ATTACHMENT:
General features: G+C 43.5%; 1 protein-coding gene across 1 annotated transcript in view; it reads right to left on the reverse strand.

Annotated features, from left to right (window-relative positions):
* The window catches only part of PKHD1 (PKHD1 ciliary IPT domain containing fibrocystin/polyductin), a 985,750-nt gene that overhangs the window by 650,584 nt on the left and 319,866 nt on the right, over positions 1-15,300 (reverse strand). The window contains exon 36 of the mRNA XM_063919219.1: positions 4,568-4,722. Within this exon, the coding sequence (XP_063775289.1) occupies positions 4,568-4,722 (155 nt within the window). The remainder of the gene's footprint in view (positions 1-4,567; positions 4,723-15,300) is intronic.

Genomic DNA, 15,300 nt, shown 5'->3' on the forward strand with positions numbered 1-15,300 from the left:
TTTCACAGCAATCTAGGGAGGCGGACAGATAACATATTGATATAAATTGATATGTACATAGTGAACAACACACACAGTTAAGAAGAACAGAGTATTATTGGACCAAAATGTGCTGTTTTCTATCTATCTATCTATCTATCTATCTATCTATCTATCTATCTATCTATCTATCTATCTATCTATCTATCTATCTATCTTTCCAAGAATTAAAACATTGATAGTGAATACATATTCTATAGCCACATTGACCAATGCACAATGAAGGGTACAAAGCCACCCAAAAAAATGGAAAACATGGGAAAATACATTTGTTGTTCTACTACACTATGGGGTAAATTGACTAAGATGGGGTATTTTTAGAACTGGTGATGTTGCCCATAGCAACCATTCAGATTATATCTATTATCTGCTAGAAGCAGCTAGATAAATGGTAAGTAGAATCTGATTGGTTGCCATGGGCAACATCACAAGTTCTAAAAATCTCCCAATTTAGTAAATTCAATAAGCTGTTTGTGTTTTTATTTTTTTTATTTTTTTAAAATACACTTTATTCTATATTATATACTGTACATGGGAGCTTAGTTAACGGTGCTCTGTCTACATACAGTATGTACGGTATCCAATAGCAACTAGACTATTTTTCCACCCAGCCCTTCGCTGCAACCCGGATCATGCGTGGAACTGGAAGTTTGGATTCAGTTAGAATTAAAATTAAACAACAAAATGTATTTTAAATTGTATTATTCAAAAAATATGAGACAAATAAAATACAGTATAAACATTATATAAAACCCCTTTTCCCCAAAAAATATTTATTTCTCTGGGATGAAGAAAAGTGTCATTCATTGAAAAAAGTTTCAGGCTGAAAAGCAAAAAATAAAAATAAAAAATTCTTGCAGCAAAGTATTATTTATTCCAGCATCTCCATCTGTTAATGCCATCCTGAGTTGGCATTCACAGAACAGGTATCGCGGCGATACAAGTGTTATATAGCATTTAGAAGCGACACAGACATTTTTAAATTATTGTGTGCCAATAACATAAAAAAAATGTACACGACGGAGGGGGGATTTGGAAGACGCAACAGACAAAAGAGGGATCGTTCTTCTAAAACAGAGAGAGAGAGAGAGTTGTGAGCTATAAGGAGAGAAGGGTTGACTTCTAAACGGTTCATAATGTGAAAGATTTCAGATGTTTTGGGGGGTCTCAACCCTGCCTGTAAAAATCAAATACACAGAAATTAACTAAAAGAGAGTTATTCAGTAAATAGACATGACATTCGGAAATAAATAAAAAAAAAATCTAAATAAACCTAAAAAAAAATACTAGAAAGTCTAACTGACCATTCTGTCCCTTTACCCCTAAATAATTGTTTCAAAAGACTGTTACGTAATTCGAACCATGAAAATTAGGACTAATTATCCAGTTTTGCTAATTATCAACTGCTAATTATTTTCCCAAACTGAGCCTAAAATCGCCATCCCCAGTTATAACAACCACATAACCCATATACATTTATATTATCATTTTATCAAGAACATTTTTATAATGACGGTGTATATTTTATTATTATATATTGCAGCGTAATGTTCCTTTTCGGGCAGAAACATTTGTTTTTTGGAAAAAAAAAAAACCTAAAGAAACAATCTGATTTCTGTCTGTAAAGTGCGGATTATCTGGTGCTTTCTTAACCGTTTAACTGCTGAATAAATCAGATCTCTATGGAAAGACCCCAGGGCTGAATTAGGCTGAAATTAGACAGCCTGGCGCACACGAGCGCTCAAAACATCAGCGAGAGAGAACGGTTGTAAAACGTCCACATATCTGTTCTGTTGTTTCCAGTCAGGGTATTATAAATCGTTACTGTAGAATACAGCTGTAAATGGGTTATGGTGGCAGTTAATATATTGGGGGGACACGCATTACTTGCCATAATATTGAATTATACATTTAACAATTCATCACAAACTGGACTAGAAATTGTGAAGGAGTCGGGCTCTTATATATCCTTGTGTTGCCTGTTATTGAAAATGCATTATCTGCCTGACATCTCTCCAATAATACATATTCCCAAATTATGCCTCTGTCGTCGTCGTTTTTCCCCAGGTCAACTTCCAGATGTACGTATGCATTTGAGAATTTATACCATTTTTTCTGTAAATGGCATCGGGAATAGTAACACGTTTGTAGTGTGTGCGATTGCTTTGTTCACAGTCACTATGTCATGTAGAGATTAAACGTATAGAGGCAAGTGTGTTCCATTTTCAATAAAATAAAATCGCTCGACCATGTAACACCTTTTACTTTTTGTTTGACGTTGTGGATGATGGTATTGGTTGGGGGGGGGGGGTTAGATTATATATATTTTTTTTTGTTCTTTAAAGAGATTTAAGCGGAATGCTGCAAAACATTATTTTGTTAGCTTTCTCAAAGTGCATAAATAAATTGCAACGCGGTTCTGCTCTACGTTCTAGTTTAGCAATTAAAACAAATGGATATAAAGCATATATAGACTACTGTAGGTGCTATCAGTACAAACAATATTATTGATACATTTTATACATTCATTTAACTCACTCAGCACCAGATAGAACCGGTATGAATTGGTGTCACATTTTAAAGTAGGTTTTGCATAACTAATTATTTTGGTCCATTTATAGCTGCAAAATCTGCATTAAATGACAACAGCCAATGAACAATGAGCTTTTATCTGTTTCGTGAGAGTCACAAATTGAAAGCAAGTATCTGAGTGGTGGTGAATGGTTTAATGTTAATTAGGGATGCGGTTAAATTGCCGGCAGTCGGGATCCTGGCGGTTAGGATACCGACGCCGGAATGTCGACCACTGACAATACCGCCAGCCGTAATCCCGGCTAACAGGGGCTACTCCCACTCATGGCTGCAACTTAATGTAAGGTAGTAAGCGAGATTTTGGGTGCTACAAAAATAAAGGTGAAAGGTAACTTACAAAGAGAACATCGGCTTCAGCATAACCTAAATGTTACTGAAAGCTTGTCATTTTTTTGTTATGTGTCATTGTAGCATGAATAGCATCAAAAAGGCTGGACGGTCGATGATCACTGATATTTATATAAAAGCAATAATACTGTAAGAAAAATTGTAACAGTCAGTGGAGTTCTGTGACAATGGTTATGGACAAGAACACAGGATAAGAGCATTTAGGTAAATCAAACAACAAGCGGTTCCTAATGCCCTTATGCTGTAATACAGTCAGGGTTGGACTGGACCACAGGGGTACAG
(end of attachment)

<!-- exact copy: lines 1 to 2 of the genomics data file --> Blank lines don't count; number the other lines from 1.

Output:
General features: G+C 43.5%; 1 protein-coding gene across 1 annotated transcript in view; it reads right to left on the reverse strand.

Annotated features, from left to right (window-relative positions):